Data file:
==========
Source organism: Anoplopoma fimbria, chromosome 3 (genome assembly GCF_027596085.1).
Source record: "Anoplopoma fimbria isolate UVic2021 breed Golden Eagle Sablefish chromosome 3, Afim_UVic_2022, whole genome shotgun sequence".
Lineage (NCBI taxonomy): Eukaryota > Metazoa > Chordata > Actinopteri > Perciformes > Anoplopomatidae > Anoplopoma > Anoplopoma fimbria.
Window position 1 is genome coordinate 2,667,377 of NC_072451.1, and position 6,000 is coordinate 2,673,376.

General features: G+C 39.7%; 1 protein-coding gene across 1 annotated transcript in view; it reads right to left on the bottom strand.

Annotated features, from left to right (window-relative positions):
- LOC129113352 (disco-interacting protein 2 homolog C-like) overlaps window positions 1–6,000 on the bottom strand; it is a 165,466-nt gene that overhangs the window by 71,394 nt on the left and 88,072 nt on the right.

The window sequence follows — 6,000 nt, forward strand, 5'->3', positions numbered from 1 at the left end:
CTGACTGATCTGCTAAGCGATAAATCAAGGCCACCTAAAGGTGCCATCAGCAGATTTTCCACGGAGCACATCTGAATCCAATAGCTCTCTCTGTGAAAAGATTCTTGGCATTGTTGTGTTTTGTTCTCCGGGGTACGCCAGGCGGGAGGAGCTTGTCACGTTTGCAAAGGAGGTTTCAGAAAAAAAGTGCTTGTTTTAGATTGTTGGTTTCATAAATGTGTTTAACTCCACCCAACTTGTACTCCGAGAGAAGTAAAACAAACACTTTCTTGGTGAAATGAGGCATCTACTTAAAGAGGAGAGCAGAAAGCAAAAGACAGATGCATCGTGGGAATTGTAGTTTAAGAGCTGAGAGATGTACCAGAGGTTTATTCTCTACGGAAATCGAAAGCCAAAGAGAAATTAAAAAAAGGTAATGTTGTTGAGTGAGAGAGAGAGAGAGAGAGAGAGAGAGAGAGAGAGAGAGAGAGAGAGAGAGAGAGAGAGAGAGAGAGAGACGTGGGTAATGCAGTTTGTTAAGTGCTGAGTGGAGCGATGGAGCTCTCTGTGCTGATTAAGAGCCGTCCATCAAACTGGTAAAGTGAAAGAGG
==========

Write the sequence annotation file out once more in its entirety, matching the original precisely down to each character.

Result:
Source organism: Anoplopoma fimbria, chromosome 3 (genome assembly GCF_027596085.1).
Source record: "Anoplopoma fimbria isolate UVic2021 breed Golden Eagle Sablefish chromosome 3, Afim_UVic_2022, whole genome shotgun sequence".
Lineage (NCBI taxonomy): Eukaryota > Metazoa > Chordata > Actinopteri > Perciformes > Anoplopomatidae > Anoplopoma > Anoplopoma fimbria.
Window position 1 is genome coordinate 2,667,377 of NC_072451.1, and position 6,000 is coordinate 2,673,376.

General features: G+C 39.7%; 1 protein-coding gene across 1 annotated transcript in view; it reads right to left on the bottom strand.

Annotated features, from left to right (window-relative positions):
- LOC129113352 (disco-interacting protein 2 homolog C-like) overlaps window positions 1–6,000 on the bottom strand; it is a 165,466-nt gene that overhangs the window by 71,394 nt on the left and 88,072 nt on the right.

The window sequence follows — 6,000 nt, forward strand, 5'->3', positions numbered from 1 at the left end:
CTGACTGATCTGCTAAGCGATAAATCAAGGCCACCTAAAGGTGCCATCAGCAGATTTTCCACGGAGCACATCTGAATCCAATAGCTCTCTCTGTGAAAAGATTCTTGGCATTGTTGTGTTTTGTTCTCCGGGGTACGCCAGGCGGGAGGAGCTTGTCACGTTTGCAAAGGAGGTTTCAGAAAAAAAGTGCTTGTTTTAGATTGTTGGTTTCATAAATGTGTTTAACTCCACCCAACTTGTACTCCGAGAGAAGTAAAACAAACACTTTCTTGGTGAAATGAGGCATCTACTTAAAGAGGAGAGCAGAAAGCAAAAGACAGATGCATCGTGGGAATTGTAGTTTAAGAGCTGAGAGATGTACCAGAGGTTTATTCTCTACGGAAATCGAAAGCCAAAGAGAAATTAAAAAAAGGTAATGTTGTTGAGTGAGAGAGAGAGAGAGAGAGAGAGAGAGAGAGAGAGAGAGAGAGAGAGAGAGAGAGAGAGAGAGAGAGAGACGTGGGTAATGCAGTTTGTTAAGTGCTGAGTGGAGCGATGGAGCTCTCTGTGCTGATTAAGAGCCGTCCATCAAACTGGTAAAGTGAAAGAGG